I’ve been making a lot of calls lately, checking in with friends, family, clients, colleagues—pretty much anyone I can. Everyone is scared. Everyone is worried. Everyone is feeling stressed. But I’ve noticed that not everyone is dealing with that fear, worry and stress in the same way.
Let me give you an example. I recently talked to two realtors I know. When I asked one how they were doing, their answer was basically, “This is terrible! Business is down. No one wants to be out right now looking at houses. How am I supposed to close any deals right now?” The other one said, “This is hard! Business is down. No one wants to be out right now looking at houses. So I’m getting creative. I’m offering online tours where I walk a prospective buyer through a house, live via FaceTime or Zoom.”
I talked to both of these people within just a few hours of each other. They were getting the same news; they were in the same industry, in areas with the same kinds of restrictions of movement. What was different was how they were dealing with it. One was being a victim to very real barriers to doing business; the other was looking for solutions to overcome those same barriers and be a victor.
Victim vs. Victor: Which Will You Be?
I’ve been in business long enough to have gone through some tough times, like 9/11 and the Great Recession; I’ve had personal challenges that have impacted my business. In some ways, our current crisis is different because there are so many limits on us physically. What doesn’t change, though, is how we can embrace the human spirit when we’re faced with a crisis.
Will you see these challenges as an insurmountable wall or one that you can figure out how to get through or over? Will you be stuck in your regular ways or will you be flexible and agile? This isn’t a case where some people can and some people can’t; how successful you will be in this crisis—in any crisis—is about mindset and determination.
Of course, some business owners have it a little easier than others, just because of the industry they’re in and how that industry is impacted by closures. As I’ve talked to people, I’ve noticed that businesses can be categorized in three ways: businesses that can’t operate at all by their normal model, businesses experiencing significant slowdown and businesses that are pretty much able to go about things as usual. Each category brings its own challenges but also its own opportunities—and that’s true even of businesses that feel like they’re completely closed down.
Are You Closed Down? Reinvent Yourself!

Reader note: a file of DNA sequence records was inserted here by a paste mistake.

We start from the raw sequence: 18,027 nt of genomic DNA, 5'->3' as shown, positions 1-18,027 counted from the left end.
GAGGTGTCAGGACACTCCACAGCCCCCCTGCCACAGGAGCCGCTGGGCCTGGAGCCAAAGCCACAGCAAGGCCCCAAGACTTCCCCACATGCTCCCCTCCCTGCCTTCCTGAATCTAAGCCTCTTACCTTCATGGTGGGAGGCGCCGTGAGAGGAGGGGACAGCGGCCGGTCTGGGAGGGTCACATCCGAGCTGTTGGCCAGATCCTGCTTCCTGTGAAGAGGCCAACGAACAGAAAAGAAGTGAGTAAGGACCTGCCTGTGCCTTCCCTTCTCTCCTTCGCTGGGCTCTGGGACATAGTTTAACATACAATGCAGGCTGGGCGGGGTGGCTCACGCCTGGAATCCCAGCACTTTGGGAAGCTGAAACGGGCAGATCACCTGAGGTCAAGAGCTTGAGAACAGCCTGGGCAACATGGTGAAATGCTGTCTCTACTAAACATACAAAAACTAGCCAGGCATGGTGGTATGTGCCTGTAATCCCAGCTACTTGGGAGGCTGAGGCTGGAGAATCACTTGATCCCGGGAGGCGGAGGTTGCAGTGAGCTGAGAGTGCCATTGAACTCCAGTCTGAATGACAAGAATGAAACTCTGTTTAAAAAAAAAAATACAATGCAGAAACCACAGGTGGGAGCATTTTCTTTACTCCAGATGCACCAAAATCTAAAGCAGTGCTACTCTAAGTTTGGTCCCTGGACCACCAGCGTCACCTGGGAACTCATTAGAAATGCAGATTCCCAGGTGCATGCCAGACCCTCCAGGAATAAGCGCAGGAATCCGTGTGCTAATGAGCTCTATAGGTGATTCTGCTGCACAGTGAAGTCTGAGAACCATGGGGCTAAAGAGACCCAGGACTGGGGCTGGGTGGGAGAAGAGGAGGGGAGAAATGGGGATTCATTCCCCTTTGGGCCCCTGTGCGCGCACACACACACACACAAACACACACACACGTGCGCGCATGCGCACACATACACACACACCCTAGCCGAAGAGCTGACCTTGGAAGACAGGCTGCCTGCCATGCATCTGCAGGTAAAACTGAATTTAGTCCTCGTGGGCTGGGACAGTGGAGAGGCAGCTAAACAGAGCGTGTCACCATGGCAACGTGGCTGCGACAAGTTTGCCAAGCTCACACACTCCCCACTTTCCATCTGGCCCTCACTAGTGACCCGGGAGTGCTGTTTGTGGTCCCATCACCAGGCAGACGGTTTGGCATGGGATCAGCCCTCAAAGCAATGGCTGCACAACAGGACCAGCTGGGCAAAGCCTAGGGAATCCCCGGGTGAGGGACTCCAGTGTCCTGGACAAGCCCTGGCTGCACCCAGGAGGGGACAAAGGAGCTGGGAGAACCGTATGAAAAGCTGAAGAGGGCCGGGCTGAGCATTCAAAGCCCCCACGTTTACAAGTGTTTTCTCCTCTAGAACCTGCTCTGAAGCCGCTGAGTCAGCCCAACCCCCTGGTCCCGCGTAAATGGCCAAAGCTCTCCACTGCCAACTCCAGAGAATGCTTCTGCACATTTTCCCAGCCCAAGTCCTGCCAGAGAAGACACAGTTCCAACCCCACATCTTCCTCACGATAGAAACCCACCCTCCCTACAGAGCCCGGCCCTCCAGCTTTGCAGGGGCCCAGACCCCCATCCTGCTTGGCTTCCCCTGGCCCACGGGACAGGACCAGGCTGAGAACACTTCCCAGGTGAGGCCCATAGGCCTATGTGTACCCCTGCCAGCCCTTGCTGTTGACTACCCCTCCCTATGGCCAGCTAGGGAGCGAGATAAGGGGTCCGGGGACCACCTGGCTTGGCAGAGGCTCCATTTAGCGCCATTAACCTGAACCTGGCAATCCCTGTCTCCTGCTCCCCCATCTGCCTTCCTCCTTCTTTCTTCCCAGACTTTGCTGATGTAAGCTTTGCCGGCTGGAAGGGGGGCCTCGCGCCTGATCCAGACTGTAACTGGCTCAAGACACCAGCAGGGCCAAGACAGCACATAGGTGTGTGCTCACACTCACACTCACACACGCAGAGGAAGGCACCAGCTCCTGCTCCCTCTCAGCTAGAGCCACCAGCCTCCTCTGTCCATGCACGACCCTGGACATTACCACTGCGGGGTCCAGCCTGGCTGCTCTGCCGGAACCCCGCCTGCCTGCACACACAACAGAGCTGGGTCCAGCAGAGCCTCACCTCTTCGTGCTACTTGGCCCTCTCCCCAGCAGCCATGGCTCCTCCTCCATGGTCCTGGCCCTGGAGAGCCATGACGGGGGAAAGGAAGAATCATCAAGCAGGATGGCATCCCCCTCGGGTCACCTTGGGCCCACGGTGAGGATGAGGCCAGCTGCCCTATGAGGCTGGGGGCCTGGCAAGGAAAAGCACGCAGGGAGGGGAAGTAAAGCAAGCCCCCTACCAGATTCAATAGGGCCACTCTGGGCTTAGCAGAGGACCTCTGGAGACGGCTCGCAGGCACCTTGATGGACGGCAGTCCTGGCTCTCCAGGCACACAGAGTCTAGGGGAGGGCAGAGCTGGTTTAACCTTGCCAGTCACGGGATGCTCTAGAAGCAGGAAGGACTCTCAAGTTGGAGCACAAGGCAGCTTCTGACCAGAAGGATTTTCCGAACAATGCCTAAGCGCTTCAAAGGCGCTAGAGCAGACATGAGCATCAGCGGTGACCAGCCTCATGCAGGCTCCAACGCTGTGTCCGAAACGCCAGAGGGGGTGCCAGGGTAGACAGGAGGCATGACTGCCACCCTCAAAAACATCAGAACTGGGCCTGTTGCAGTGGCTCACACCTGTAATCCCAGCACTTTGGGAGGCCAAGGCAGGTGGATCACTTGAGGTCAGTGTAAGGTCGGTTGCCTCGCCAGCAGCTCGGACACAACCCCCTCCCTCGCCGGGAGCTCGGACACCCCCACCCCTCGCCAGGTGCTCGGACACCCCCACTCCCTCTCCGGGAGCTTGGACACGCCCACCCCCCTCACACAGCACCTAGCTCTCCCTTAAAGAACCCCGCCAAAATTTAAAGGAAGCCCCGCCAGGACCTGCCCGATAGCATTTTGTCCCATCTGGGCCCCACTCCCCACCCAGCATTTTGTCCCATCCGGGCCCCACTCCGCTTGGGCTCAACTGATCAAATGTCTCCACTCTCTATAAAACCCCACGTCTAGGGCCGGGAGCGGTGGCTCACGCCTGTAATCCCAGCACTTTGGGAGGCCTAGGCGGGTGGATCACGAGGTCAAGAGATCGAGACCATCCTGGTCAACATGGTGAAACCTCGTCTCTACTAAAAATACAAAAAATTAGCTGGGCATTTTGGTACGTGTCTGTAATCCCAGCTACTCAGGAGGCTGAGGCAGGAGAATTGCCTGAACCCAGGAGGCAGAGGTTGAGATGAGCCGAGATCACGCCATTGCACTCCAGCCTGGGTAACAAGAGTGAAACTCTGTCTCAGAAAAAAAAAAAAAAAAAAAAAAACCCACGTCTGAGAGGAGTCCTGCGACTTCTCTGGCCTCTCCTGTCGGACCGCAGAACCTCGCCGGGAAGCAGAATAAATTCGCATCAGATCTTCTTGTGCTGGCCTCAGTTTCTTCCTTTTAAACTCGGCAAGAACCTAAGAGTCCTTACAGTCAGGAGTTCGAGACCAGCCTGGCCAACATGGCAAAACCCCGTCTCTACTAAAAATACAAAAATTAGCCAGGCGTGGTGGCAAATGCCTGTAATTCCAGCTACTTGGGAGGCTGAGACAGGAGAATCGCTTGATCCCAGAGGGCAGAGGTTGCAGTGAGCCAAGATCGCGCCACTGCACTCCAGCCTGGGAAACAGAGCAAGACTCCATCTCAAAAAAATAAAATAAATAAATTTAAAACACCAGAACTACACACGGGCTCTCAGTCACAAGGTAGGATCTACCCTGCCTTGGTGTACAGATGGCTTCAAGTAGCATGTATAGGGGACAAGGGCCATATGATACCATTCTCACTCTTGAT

There’s no way around it: There are very few of us who can keep doing things exactly the way we’re used to. It can be especially hard, though, to see how you can keep going at all if you provide a product or service that doesn’t seem, at first glance, to be adaptable to our current circumstances.
Let’s take massage therapy as an example. A massage therapist’s whole business model is based on the ability to be physically with someone, to be able to put their hands on a customer. Or is it? If you ask a massage therapist what service they provide, they might say that they apply pressure and movement to manipulate muscles, tendons, ligaments, tissues and skin. When you put it like that, you can see why it might seem impossible to keep providing this service when we’re all supposed to stay six feet away from each other. There are a lot of businesses right now—realtors, hair stylists, yoga instructors, contractors and all kinds of service providers—who feel like this: that what they do depends on being face-to-face.
If you’re in that boat, ask yourself What is it that I really do? In the case of a massage therapist, what does massage therapy bring to someone’s life? Pain relief is definitely one. Stress, anxiety and depression reduction. Relaxation. An increase in general wellness. In an ideal world, a trained and licensed professional massage therapist does that by performing in-person massages. Unfortunately, we’re not in an ideal world right now. We need to adapt, to think not about what product or service we provide but about what benefit our customers get from the product or service.
By drilling down past the physical thing that they do, to get to the benefit they provide, a flexible, creative massage therapist might see an opportunity. They could create online videos demonstrating how someone can self-massage their hands or use common household items to relieve tension in a shoulder muscle. They could teach family members how to give each other basic massages. They could work with small businesses whose employees are working from home to provide online classes and videos on breathing exercises that relieve stress. This probably won’t bridge the entire gap in income, but it will help build relationships that lead to future customers—or even current purchases of gift cards to be used when things get back to normal.
I want to say it again: This isn’t ideal. It involves compromise. But if you stay focused on the essence of your business—like making people feel better, in the case of a massage therapist—you will come out on the other side of this. And you will have made a difference in people’s lives and helped them come out on the other side, too.